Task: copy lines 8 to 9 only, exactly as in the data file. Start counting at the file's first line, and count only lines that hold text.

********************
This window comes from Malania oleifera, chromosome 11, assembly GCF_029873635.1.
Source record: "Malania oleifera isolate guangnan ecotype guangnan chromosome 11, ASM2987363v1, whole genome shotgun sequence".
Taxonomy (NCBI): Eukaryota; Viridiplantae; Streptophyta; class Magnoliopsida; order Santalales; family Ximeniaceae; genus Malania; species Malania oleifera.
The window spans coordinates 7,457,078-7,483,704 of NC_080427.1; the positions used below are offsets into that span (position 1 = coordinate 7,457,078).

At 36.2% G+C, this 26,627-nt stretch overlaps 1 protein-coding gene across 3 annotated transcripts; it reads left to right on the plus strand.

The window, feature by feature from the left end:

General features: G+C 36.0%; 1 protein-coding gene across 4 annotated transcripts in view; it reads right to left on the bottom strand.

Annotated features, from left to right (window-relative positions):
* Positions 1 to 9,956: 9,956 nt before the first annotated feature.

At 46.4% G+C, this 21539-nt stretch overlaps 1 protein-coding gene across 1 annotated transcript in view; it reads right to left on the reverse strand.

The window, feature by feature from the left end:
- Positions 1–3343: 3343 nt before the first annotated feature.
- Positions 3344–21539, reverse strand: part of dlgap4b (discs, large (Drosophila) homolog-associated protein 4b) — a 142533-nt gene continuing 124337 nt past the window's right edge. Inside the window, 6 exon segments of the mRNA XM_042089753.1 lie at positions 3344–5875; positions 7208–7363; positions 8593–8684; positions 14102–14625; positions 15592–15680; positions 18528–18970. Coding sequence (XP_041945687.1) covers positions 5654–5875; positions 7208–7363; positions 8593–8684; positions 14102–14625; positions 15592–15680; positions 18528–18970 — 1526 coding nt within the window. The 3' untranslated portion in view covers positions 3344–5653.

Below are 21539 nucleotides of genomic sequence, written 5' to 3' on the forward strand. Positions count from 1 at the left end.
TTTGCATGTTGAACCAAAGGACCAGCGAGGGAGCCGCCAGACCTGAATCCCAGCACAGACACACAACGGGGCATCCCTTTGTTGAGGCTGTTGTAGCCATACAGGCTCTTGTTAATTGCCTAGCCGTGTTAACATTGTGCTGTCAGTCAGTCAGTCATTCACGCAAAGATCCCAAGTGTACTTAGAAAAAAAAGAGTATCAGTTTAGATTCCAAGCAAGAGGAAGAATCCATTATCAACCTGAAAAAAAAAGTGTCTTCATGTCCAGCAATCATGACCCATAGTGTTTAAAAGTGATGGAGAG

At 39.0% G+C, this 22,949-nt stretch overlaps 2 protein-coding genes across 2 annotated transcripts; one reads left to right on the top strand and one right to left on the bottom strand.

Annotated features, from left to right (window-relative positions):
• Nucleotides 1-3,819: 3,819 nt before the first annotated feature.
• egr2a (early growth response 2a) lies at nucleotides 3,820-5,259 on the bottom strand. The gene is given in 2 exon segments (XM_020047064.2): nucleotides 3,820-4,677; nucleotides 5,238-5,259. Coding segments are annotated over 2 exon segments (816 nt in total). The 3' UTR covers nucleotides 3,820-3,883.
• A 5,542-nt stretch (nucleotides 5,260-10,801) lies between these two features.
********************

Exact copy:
Annotated features, from left to right (window-relative positions):
* Positions 1 to 9,956: 9,956 nt before the first annotated feature.